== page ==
Duncan v. Walker, 533 U.S. 167 (2001)

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certiorari to the united states court of appeals for the second circuit

No. 00-121. Argued March 26, 2001—Decided June 18, 2001

The time during which an "application for State post-conviction or other collateral review" is pending tolls the limitation period for filing federal habeas petitions. 28 U. S. C. 2244(d)(2). Before the April 24, 1996, effective date of the Antiterrorism and Effective Death Penalty Act of 1996 (AEDPA), respondent's state robbery conviction became final. He filed, inter alia, a federal habeas petition under 2254. The District Court dismissed the petition without prejudice because it was not apparent that respondent had exhausted available state remedies. On May 20, 1997, without having returned to state court, respondent filed another federal habeas petition. The District Court dismissed that petition because respondent had not filed within a reasonable time from AEDPA's effective date. In reversing, the Second Circuit found that respondent's first federal habeas petition was an application for "other collateral review" that tolled the limitation period under 2244(d)(2) and made his current petition timely.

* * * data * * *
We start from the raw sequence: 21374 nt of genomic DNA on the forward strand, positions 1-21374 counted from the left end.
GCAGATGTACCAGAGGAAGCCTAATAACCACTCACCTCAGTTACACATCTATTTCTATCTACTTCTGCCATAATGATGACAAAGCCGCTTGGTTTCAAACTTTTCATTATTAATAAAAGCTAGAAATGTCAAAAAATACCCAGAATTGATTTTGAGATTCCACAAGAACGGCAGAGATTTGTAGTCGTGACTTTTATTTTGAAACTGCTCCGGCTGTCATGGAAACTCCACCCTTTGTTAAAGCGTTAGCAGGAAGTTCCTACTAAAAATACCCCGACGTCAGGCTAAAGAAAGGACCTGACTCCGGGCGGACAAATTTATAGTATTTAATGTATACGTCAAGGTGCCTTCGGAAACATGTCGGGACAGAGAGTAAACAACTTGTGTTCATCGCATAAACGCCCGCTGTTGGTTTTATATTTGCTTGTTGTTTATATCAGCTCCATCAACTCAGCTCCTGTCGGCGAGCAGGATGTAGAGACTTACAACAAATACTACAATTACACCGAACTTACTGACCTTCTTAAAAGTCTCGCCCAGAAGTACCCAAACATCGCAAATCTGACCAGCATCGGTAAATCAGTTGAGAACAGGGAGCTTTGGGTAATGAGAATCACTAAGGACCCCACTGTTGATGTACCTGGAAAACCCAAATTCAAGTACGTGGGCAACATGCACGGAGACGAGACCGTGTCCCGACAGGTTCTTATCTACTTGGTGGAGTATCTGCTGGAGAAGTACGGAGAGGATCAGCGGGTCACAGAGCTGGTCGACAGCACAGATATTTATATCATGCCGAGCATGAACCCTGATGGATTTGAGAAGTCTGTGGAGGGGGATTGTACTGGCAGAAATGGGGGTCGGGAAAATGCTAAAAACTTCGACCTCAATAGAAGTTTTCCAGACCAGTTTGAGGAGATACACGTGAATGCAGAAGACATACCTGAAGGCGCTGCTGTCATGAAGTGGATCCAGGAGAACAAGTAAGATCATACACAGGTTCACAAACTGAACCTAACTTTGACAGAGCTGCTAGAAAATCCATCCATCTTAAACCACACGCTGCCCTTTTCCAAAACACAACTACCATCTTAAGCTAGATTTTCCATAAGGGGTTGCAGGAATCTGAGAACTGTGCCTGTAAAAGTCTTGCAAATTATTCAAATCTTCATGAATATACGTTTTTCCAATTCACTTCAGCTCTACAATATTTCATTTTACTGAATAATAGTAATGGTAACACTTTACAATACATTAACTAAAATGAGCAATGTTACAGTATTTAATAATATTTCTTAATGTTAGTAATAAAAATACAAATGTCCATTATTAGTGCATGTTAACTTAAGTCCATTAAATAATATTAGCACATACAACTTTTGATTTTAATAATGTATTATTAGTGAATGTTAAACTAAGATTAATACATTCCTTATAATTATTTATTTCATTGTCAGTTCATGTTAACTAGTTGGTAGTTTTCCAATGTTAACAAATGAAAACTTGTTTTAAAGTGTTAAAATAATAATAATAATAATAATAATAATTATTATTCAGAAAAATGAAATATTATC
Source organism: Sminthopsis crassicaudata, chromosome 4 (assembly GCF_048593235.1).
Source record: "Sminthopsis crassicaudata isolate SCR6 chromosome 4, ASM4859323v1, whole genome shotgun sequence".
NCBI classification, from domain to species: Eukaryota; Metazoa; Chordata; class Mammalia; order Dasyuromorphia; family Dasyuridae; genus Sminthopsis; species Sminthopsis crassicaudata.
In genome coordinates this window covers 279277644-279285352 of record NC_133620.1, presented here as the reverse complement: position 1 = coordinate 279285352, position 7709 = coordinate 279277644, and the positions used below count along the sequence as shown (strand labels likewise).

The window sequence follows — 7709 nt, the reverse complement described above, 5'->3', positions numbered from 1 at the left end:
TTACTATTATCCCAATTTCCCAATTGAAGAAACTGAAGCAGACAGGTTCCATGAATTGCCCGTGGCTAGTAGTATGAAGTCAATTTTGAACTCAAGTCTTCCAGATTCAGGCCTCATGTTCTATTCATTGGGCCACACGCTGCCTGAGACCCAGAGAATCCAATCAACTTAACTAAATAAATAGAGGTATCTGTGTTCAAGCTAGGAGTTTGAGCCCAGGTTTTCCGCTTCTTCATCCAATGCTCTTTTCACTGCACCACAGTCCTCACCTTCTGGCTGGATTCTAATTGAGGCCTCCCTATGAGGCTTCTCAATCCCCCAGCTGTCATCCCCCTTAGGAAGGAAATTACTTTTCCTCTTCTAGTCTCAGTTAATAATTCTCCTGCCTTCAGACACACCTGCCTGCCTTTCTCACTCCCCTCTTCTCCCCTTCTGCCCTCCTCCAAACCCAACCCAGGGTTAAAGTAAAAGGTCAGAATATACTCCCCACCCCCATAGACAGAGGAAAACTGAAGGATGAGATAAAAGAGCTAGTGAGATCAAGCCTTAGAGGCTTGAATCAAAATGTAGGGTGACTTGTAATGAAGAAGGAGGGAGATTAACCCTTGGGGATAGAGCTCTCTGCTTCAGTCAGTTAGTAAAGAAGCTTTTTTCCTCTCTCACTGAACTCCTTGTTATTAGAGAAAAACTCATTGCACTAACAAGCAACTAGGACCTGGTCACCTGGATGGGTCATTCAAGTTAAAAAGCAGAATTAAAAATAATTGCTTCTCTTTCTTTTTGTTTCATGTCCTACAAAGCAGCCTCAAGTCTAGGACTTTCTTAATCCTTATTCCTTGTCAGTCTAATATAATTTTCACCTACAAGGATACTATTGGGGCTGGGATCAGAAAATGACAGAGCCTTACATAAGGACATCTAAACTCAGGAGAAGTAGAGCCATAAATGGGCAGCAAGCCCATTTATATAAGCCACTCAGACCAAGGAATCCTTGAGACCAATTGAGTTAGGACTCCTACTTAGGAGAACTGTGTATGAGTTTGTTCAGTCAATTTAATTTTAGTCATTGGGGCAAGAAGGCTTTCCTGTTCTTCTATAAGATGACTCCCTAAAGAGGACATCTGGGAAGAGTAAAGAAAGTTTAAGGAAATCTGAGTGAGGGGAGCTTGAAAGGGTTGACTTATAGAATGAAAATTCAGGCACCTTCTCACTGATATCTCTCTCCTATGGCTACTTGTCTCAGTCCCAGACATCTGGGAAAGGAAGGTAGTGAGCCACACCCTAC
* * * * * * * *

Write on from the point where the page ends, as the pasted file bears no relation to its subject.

Held: A federal habeas petition is not an "application for State post-conviction or other collateral review" within the meaning of 2244(d)(2). As a result, 2244(d)(2) did not toll the limitation period during the pendency of respondent's first federal habeas petition. The Court begins with the language of the statute. See, e. g., Williams v. Taylor, 529 U. S. 420, 431. Petitioner's contention that "State" applies to the entire phrase "post-conviction or other collateral review" is correct. To begin with, Congress placed "State" before that phrase without specifically naming any kind of "Federal" review. The fact that other AEDPA provisions denominate expressly both "State" and "Federal" proceedings, see, e. g., 2254(i), supplies strong evidence that Congress would have mentioned "Federal" review expressly had Congress intended to include federal review. See Bates v. United States, 522 U. S. 23, 29-30. Respondent's contrary construction would render the word "State" insignificant, if not wholly superfluous. This Court's duty to give effect, where possible, to every word of a statute, United States v. Menasche, 348 U. S. 528, 538-539, makes the Court reluctant to treat statutory terms as surplusage. This is especially so when the


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